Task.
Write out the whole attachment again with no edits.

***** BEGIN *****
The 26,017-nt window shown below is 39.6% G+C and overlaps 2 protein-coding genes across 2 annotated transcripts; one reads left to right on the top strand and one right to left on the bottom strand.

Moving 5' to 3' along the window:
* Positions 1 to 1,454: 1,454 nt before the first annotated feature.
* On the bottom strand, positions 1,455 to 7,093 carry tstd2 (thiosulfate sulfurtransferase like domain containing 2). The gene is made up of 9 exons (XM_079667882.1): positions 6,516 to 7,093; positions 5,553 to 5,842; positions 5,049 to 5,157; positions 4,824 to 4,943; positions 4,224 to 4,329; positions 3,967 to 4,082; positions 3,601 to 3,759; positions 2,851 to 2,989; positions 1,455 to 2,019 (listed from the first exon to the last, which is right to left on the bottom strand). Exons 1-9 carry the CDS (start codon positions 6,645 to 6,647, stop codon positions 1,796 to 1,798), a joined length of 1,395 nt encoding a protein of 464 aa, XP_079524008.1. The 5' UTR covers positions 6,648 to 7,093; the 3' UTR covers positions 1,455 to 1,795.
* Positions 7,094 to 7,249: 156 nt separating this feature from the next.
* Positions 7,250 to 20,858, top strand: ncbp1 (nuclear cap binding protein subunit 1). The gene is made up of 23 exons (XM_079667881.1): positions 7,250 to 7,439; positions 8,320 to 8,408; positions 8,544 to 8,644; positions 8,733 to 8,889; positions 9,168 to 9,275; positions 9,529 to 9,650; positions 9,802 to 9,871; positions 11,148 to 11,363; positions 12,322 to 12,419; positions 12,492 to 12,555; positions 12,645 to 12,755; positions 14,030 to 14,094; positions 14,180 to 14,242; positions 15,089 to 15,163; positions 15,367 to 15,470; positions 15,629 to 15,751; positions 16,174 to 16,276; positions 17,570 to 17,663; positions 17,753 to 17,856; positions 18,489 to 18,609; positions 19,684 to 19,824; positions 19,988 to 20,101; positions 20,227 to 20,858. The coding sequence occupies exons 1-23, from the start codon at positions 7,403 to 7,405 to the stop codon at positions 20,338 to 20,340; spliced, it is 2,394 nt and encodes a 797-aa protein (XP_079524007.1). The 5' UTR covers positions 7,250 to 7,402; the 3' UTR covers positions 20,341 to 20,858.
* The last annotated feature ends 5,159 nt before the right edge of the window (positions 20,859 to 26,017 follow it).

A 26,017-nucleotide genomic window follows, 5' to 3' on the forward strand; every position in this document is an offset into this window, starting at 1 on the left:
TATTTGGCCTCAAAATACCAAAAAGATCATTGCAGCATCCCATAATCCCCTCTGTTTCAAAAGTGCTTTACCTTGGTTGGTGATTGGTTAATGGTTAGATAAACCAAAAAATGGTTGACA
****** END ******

The 26,017-nt window shown below is 39.6% G+C and overlaps 2 protein-coding genes across 2 annotated transcripts; one reads left to right on the top strand and one right to left on the bottom strand.

Moving 5' to 3' along the window:
* Positions 1 to 1,454: 1,454 nt before the first annotated feature.
* On the bottom strand, positions 1,455 to 7,093 carry tstd2 (thiosulfate sulfurtransferase like domain containing 2). The gene is made up of 9 exons (XM_079667882.1): positions 6,516 to 7,093; positions 5,553 to 5,842; positions 5,049 to 5,157; positions 4,824 to 4,943; positions 4,224 to 4,329; positions 3,967 to 4,082; positions 3,601 to 3,759; positions 2,851 to 2,989; positions 1,455 to 2,019 (listed from the first exon to the last, which is right to left on the bottom strand). Exons 1-9 carry the CDS (start codon positions 6,645 to 6,647, stop codon positions 1,796 to 1,798), a joined length of 1,395 nt encoding a protein of 464 aa, XP_079524008.1. The 5' UTR covers positions 6,648 to 7,093; the 3' UTR covers positions 1,455 to 1,795.
* Positions 7,094 to 7,249: 156 nt separating this feature from the next.
* Positions 7,250 to 20,858, top strand: ncbp1 (nuclear cap binding protein subunit 1). The gene is made up of 23 exons (XM_079667881.1): positions 7,250 to 7,439; positions 8,320 to 8,408; positions 8,544 to 8,644; positions 8,733 to 8,889; positions 9,168 to 9,275; positions 9,529 to 9,650; positions 9,802 to 9,871; positions 11,148 to 11,363; positions 12,322 to 12,419; positions 12,492 to 12,555; positions 12,645 to 12,755; positions 14,030 to 14,094; positions 14,180 to 14,242; positions 15,089 to 15,163; positions 15,367 to 15,470; positions 15,629 to 15,751; positions 16,174 to 16,276; positions 17,570 to 17,663; positions 17,753 to 17,856; positions 18,489 to 18,609; positions 19,684 to 19,824; positions 19,988 to 20,101; positions 20,227 to 20,858. The coding sequence occupies exons 1-23, from the start codon at positions 7,403 to 7,405 to the stop codon at positions 20,338 to 20,340; spliced, it is 2,394 nt and encodes a 797-aa protein (XP_079524007.1). The 5' UTR covers positions 7,250 to 7,402; the 3' UTR covers positions 20,341 to 20,858.
* The last annotated feature ends 5,159 nt before the right edge of the window (positions 20,859 to 26,017 follow it).

A 26,017-nucleotide genomic window follows, 5' to 3' on the forward strand; every position in this document is an offset into this window, starting at 1 on the left:
TATTTGGCCTCAAAATACCAAAAAGATCATTGCAGCATCCCATAATCCCCTCTGTTTCAAAAGTGCTTTACCTTGGTTGGTGATTGGTTAATGGTTAGATAAACCAAAAAATGGTTGACA